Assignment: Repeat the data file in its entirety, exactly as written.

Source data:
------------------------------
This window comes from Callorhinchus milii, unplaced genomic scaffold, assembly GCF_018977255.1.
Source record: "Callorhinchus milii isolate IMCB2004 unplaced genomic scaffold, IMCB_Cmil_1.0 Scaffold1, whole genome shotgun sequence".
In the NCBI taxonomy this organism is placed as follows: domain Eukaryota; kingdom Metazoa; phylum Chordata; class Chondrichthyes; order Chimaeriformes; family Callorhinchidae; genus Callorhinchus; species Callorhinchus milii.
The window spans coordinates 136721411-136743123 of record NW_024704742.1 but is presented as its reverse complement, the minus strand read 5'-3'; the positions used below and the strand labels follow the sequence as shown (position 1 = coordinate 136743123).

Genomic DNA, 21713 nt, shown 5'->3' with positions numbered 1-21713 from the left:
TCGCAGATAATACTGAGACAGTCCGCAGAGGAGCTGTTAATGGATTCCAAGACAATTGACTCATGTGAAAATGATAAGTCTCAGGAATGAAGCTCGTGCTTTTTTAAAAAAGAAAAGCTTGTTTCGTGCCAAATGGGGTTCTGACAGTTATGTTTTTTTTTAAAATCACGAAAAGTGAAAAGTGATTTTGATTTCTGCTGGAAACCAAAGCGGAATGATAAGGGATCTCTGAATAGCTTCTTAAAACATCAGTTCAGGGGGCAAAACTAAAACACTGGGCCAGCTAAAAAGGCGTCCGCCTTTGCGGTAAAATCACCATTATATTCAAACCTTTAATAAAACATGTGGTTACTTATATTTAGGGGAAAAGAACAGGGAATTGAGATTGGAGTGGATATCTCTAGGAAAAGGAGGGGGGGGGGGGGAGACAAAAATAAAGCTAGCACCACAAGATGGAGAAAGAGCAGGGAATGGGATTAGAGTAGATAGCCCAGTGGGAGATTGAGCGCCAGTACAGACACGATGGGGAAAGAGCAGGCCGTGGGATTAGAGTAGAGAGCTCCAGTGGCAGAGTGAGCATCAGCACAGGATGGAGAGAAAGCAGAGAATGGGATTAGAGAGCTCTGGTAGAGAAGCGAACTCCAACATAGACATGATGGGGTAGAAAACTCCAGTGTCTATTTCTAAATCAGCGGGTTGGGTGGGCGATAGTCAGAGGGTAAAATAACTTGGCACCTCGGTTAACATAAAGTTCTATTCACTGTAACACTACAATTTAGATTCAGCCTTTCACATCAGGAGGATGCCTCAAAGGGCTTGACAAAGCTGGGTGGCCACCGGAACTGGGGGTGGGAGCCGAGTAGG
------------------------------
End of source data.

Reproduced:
This window comes from Callorhinchus milii, unplaced genomic scaffold, assembly GCF_018977255.1.
Source record: "Callorhinchus milii isolate IMCB2004 unplaced genomic scaffold, IMCB_Cmil_1.0 Scaffold1, whole genome shotgun sequence".
In the NCBI taxonomy this organism is placed as follows: domain Eukaryota; kingdom Metazoa; phylum Chordata; class Chondrichthyes; order Chimaeriformes; family Callorhinchidae; genus Callorhinchus; species Callorhinchus milii.
The window spans coordinates 136721411-136743123 of record NW_024704742.1 but is presented as its reverse complement, the minus strand read 5'-3'; the positions used below and the strand labels follow the sequence as shown (position 1 = coordinate 136743123).

Genomic DNA, 21713 nt, shown 5'->3' with positions numbered 1-21713 from the left:
TCGCAGATAATACTGAGACAGTCCGCAGAGGAGCTGTTAATGGATTCCAAGACAATTGACTCATGTGAAAATGATAAGTCTCAGGAATGAAGCTCGTGCTTTTTTAAAAAAGAAAAGCTTGTTTCGTGCCAAATGGGGTTCTGACAGTTATGTTTTTTTTTAAAATCACGAAAAGTGAAAAGTGATTTTGATTTCTGCTGGAAACCAAAGCGGAATGATAAGGGATCTCTGAATAGCTTCTTAAAACATCAGTTCAGGGGGCAAAACTAAAACACTGGGCCAGCTAAAAAGGCGTCCGCCTTTGCGGTAAAATCACCATTATATTCAAACCTTTAATAAAACATGTGGTTACTTATATTTAGGGGAAAAGAACAGGGAATTGAGATTGGAGTGGATATCTCTAGGAAAAGGAGGGGGGGGGGGGGAGACAAAAATAAAGCTAGCACCACAAGATGGAGAAAGAGCAGGGAATGGGATTAGAGTAGATAGCCCAGTGGGAGATTGAGCGCCAGTACAGACACGATGGGGAAAGAGCAGGCCGTGGGATTAGAGTAGAGAGCTCCAGTGGCAGAGTGAGCATCAGCACAGGATGGAGAGAAAGCAGAGAATGGGATTAGAGAGCTCTGGTAGAGAAGCGAACTCCAACATAGACATGATGGGGTAGAAAACTCCAGTGTCTATTTCTAAATCAGCGGGTTGGGTGGGCGATAGTCAGAGGGTAAAATAACTTGGCACCTCGGTTAACATAAAGTTCTATTCACTGTAACACTACAATTTAGATTCAGCCTTTCACATCAGGAGGATGCCTCAAAGGGCTTGACAAAGCTGGGTGGCCACCGGAACTGGGGGTGGGAGCCGAGTAGG